The Bottom Line
Are You Smarter Than a 5th Grader? translates fairly well to a board game format. The game itself is perfect for family play, but to keep everyone's attention the rules need to be tweaked. According to the instruction booklet, only one person plays the game at a time. This can get really frustrating for kids, even those who are actually in the fifth grade, especially if there are more than two players. With a few adjustments to the recommended method of play, the game becomes enjoyable for the whole family.
- Questions can be tricky, especially at the fifth grade level, but not impossible
- Fun for family game play
- Remains true to the actual game show
- Players are meant to play through the game one at a time, making it dull for younger players
- Rules in the instruction booklet can be confusing
- Made by Hasbro
- Recommended for ages 8 and up, two to four players
- Contains 300 question cards with a vinyl sleeve to read questions through
- Uses the three cheats from the show, "Peek," "Copy," and "Save"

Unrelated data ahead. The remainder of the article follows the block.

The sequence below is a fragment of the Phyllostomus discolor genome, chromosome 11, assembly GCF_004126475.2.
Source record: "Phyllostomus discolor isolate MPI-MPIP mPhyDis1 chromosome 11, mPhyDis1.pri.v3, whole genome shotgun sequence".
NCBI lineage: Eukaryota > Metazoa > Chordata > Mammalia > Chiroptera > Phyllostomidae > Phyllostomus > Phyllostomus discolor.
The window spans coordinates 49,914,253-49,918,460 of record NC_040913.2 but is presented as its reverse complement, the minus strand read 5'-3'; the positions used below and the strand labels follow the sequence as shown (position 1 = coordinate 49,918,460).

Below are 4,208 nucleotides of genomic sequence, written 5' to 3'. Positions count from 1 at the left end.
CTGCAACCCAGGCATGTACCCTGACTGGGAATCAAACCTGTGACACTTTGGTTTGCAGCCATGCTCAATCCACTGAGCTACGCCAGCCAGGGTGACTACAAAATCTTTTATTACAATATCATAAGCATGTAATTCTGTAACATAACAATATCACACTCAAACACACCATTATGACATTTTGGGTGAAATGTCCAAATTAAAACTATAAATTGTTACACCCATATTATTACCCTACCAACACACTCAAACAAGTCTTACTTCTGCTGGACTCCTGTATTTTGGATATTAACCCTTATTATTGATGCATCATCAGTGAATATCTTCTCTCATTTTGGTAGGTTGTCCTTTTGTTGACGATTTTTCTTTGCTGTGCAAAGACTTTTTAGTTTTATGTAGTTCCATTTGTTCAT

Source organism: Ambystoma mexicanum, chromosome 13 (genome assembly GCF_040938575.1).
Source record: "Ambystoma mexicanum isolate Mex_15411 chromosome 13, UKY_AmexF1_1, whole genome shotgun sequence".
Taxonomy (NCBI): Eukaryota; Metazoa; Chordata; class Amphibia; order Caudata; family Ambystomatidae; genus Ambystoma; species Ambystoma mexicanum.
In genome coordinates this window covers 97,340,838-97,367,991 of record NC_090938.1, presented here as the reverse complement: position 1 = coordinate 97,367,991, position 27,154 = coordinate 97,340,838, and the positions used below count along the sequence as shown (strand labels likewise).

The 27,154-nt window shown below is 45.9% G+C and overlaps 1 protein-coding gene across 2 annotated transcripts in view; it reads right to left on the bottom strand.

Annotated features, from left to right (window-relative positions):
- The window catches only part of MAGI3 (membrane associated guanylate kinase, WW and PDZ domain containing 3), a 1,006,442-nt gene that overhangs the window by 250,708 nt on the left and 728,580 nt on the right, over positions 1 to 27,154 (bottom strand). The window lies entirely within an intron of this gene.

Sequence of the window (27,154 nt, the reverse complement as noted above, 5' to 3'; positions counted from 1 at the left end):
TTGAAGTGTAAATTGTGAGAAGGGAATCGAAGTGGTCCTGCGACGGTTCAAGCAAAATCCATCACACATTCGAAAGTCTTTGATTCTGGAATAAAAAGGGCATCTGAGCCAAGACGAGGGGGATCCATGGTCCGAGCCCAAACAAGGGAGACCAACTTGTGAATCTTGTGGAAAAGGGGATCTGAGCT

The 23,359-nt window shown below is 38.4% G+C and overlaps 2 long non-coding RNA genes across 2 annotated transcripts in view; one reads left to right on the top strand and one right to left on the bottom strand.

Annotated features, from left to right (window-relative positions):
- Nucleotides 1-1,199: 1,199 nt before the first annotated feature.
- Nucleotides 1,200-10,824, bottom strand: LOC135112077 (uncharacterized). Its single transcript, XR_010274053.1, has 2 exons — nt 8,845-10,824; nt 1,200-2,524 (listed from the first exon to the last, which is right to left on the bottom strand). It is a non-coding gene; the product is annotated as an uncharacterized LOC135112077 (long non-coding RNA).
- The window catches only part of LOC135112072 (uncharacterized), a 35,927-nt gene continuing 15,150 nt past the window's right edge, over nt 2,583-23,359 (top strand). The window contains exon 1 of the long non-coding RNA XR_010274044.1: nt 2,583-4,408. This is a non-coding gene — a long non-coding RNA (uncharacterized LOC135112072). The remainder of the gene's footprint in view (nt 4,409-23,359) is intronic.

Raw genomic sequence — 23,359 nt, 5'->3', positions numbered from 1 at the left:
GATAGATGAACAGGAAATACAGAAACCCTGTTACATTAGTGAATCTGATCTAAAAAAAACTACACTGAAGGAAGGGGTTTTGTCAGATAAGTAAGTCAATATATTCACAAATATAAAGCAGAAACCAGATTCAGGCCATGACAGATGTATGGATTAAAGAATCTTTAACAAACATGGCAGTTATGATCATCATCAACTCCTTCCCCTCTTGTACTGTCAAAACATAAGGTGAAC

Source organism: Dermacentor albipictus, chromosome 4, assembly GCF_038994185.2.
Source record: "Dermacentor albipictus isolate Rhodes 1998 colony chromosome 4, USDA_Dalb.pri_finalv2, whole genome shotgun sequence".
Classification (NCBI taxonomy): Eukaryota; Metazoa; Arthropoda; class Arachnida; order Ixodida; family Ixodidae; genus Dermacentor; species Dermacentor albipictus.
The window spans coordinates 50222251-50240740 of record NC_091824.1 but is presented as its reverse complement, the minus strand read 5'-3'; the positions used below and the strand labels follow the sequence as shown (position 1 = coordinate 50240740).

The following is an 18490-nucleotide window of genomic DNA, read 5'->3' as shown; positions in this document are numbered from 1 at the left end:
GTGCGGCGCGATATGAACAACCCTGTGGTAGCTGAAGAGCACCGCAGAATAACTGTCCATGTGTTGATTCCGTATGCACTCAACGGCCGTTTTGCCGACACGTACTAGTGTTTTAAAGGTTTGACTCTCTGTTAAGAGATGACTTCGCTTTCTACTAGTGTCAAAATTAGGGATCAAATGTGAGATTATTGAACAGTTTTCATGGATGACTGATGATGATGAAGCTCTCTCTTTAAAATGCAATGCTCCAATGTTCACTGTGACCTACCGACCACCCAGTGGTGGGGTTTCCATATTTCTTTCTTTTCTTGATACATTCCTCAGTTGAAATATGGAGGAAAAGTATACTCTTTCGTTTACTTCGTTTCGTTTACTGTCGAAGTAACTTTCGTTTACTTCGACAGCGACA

- Game play works the same as it does on the show
- Players can stop and walk away at any time, or play through to the million dollar question
- At the end of the game, the player who reached the highest money level wins
Guide Review - 'Are You Smarter Than a 5th Grader?' Board Game
My son got this game as a gift from his grandmother, and we've had lots of fun playing it together. We've had to make some adjustments, however, to the recommended method of play. The instructions say that only one player should be answering questions, while the others write down their answers in case a cheat is used, and ask the questions from the cards. This style of play wasn't interesting enough to keep my children engaged, so we had to make some changes.
Instead of letting one person play through until they "walk away" or make it to the million dollar level, we take turns like you would with almost any other board game. You'll need to keep track of what cheats have been used by each player with this method, since the game only comes with one set of cheat tokens. If you have younger kids wanting to play, it's fairly easy to offer them only multiple-choice questions and extra cheats so they have a decent shot at winning.
The questions themselves follow some of the same subjects as those on television, including Science, Math, Social Studies, and Grammar, at various grade levels. The questions come from actual school textbooks, and can prove to be fairly tricky for those of us who haven't opened an elementary school book in many years!
If you're a fan of the show, or enjoy trivia-based games that almost any age group can take a shot at, then this is a really enjoyable board game.